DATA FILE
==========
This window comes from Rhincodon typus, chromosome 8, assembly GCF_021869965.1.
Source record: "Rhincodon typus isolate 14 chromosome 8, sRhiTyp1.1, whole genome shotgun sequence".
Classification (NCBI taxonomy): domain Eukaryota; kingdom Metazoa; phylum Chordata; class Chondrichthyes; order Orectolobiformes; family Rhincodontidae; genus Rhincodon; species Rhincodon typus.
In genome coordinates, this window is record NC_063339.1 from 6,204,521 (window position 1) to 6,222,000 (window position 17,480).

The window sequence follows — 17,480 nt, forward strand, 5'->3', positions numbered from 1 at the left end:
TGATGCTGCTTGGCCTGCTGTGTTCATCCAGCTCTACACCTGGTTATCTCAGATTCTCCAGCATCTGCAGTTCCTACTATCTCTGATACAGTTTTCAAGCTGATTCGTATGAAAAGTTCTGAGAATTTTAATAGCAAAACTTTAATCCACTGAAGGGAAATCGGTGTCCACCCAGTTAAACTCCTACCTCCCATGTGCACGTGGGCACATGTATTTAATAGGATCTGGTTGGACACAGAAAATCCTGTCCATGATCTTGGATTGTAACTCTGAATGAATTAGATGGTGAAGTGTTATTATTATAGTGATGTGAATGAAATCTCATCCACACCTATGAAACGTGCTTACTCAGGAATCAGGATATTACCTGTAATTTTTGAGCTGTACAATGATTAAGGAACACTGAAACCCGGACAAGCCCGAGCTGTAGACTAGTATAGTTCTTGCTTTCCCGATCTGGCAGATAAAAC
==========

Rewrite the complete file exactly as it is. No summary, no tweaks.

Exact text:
This window comes from Rhincodon typus, chromosome 8, assembly GCF_021869965.1.
Source record: "Rhincodon typus isolate 14 chromosome 8, sRhiTyp1.1, whole genome shotgun sequence".
Classification (NCBI taxonomy): domain Eukaryota; kingdom Metazoa; phylum Chordata; class Chondrichthyes; order Orectolobiformes; family Rhincodontidae; genus Rhincodon; species Rhincodon typus.
In genome coordinates, this window is record NC_063339.1 from 6,204,521 (window position 1) to 6,222,000 (window position 17,480).

The window sequence follows — 17,480 nt, forward strand, 5'->3', positions numbered from 1 at the left end:
TGATGCTGCTTGGCCTGCTGTGTTCATCCAGCTCTACACCTGGTTATCTCAGATTCTCCAGCATCTGCAGTTCCTACTATCTCTGATACAGTTTTCAAGCTGATTCGTATGAAAAGTTCTGAGAATTTTAATAGCAAAACTTTAATCCACTGAAGGGAAATCGGTGTCCACCCAGTTAAACTCCTACCTCCCATGTGCACGTGGGCACATGTATTTAATAGGATCTGGTTGGACACAGAAAATCCTGTCCATGATCTTGGATTGTAACTCTGAATGAATTAGATGGTGAAGTGTTATTATTATAGTGATGTGAATGAAATCTCATCCACACCTATGAAACGTGCTTACTCAGGAATCAGGATATTACCTGTAATTTTTGAGCTGTACAATGATTAAGGAACACTGAAACCCGGACAAGCCCGAGCTGTAGACTAGTATAGTTCTTGCTTTCCCGATCTGGCAGATAAAAC